New post-Brexit border controls on animal and plant products imported from the EU will cost businesses £330m a year in extra charges, the government has admitted.
Lucy Neville-Rolfe, a minister of state in the Cabinet Office, confirmed the figure in a letter seen by Sky News to Labour MP Stella Creasy, who chairs the Labour Movement for Europe.
On the costs of the new Border Trade Operating Model (BTOM), which will be phased in from January 2024, Baroness Neville-Rolfe wrote: "It will depend greatly on how businesses adapt their business models and supply chains to integrate the new controls regimes. We estimate these new costs of the model at £330m pa [per annum] overall, across all EU imports."
It comes ahead of a speech by Business and Trade Secretary Kemi Badenoch at the Conservative Party Conference on Monday, who will claim opponents of Brexit are "relentlessly wanting to talk down our country" and insist that while there are challenges posed by Brexit, "we are working to fix them".
From January, European businesses exporting plant and animal products to the UK will have to submit extra paperwork known as health certificates, with physical checks costing up to £43 coming into force from April.
The checks - which have been delayed repeatedly since the Brexit deal came into effect in January 2021 - were due to start this month but were pushed back in August amid warnings the strategy risks further pushing up food prices.
The government has admitted the new system will add to inflation, but said this will be "minimal" at less than 0.2% over three years.
In her letter, Baroness Neville-Rolfe said the checks were required because since the UK left the EU "we have not had full biosecurity checks in place", meaning it has become "more challenging to intervene to combat threats to animal, plant and human health".
She pointed to the spread of pests and diseases across Europe - such as African Swine Fever - adding it would be "dangerous to underestimate the huge costs both to lives and livelihoods that an outbreak of these diseases could cause to the UK".
The cabinet minister went on to to say that "around half" of the £330m figure is estimated to be on health certification, but this was a "saving" of £520m compared to a previous model that was going to be introduced in 2022.
However Ms Creasy suggested this was disingenuous as if the UK had not left the EU there would be no extra costs at all.
She said: 'The government thinks it can get away with presenting red tape worth £330m as a good news story because it could have been higher- forgetting that its all extra costs that businesses can ill afford when they have already had a massive increase in red tape thanks to Brexit.
"British companies struggling with border paperwork to import food will have little choice over these charges meaning it's likely British consumers will have to pick up the bill. Ministers need to urgently rethink for the sake of all those already suffering in the cost of living crisis."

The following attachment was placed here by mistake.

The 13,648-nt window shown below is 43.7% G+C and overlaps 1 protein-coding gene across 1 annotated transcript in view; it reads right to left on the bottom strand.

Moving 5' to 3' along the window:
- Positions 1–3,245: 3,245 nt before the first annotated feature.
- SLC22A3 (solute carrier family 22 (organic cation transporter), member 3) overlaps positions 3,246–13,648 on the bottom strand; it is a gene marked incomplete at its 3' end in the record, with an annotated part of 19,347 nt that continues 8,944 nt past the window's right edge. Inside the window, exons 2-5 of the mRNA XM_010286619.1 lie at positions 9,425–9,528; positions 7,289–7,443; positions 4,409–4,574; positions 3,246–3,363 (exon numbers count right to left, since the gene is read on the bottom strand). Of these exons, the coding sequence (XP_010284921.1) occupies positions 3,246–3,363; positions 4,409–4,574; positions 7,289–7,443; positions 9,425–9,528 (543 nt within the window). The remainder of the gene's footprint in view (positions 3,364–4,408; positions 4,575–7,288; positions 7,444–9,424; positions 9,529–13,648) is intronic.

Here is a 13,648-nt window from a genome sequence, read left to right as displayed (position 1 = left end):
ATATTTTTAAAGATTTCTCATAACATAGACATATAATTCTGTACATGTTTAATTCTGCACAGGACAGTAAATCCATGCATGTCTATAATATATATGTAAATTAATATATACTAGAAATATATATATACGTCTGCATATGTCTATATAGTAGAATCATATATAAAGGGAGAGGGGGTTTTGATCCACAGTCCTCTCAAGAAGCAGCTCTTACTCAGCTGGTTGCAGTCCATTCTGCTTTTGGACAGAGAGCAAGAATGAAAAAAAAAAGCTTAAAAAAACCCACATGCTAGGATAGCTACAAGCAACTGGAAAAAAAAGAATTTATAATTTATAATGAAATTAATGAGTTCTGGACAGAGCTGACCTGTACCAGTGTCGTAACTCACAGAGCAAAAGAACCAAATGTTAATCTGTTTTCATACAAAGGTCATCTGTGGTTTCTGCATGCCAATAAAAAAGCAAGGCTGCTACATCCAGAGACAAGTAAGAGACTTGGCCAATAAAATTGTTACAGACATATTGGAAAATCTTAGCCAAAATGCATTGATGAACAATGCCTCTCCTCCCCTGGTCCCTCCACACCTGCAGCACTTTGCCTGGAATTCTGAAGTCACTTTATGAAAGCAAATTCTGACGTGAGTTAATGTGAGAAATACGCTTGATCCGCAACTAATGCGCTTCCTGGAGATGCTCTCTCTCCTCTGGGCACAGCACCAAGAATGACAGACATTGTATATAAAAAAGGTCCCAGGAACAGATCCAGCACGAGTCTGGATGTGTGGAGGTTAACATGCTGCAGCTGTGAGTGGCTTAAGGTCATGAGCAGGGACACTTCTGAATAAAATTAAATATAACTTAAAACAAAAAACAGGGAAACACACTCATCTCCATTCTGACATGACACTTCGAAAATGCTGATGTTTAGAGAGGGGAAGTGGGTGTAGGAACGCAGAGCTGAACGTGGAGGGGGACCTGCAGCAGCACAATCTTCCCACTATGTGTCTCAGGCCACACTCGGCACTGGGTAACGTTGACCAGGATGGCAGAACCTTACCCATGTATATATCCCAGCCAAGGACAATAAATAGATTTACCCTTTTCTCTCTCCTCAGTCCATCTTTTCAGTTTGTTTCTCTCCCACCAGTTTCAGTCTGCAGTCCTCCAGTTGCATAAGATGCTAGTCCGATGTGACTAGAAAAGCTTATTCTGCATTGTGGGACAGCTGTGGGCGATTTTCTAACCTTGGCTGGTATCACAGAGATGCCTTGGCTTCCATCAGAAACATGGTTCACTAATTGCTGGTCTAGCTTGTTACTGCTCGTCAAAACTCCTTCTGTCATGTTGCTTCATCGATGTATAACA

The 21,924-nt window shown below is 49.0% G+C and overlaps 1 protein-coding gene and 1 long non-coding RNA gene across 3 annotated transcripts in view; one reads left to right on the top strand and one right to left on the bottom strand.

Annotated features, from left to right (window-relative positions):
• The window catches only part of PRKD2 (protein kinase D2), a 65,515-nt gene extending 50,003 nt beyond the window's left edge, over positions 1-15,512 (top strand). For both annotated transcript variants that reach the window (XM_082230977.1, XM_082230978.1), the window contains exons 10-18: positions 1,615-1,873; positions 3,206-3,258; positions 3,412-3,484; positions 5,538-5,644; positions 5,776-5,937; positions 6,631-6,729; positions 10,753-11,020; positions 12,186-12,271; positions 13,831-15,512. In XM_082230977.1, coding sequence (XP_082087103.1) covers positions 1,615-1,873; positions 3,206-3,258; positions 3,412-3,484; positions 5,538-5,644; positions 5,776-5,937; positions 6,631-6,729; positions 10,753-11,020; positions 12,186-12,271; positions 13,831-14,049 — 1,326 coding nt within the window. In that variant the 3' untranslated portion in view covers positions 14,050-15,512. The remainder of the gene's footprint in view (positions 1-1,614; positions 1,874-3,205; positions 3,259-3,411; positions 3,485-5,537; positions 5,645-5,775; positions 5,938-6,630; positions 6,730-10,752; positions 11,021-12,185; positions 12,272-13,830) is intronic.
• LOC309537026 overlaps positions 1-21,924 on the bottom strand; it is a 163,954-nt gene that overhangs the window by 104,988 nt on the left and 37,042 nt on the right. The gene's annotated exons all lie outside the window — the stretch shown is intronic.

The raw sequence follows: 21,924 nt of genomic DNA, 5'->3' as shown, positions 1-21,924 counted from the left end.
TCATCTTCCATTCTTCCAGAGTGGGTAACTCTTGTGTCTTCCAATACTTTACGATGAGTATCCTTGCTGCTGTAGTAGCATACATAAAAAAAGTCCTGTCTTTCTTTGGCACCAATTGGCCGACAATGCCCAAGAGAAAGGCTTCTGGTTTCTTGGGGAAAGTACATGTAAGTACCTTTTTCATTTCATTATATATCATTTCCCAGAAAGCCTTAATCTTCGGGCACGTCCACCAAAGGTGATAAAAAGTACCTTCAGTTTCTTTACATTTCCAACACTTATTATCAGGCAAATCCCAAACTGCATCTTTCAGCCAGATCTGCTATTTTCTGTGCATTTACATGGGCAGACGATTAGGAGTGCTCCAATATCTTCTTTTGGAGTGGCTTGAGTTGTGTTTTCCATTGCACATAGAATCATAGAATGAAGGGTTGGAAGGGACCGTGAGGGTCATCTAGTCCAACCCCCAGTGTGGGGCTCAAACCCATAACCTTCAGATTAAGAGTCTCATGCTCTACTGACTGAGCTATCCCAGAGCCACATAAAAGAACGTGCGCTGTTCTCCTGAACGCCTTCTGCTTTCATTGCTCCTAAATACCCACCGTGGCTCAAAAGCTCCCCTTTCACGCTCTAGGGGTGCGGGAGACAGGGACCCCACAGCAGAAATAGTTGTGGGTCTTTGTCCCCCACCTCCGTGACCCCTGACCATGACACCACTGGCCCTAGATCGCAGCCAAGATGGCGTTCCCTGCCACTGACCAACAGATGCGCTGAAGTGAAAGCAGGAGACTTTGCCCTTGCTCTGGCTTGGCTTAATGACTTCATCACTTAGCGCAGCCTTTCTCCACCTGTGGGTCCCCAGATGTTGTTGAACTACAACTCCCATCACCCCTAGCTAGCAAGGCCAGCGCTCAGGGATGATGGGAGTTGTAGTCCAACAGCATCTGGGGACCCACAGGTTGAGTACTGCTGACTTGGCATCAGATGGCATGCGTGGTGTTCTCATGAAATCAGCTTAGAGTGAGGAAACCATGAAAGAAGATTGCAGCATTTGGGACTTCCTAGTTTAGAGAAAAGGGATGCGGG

Industry bodies have repeatedly warned the government's new model would likely push up prices as businesses would not be able to swallow the associated costs.
But on the other hand the National Farmers Union (NFU) said the lack of controls put them at a commercial disadvantage as British exports to the EU have been subject to health and safety checks for three years "while the EU has enjoyed continued easy access to the UK marketplace."
The checks on EU imports are legally required under the terms of the Brexit trade deal with the EU.
The BTOM, which will be a global regime, aims to use more technology and digitisation to reduce bureaucracy than under the original import model devised post-Brexit.
William Bain, head of trade policy at the British Chambers of Commerce, said: "If the border plans result in fast and effective controls, allowing the UK to take advantage of new digital trade arrangements, then additional costs will be slightly easier to swallow."
However he added: "Coming in the middle of a cost of living crisis, and with inflation still high, we would urge the government to consider ways to mitigate this huge expense", suggesting the inspection charges would be "a good place to start".
The checks are one of 20 new major policy changes between now and the end of 2024 that will impact British companies that trade internationally, according to the Institute of Export & International Trade.
Marco Forgione, the organisation's director, said the digitalisation of UK trade has the potential to add £25bn to the country's GDP but businesses need certainty and support.
"The government cannot defer or delay any longer. They set out a timetable. They've got to stick with it," he told Sky News.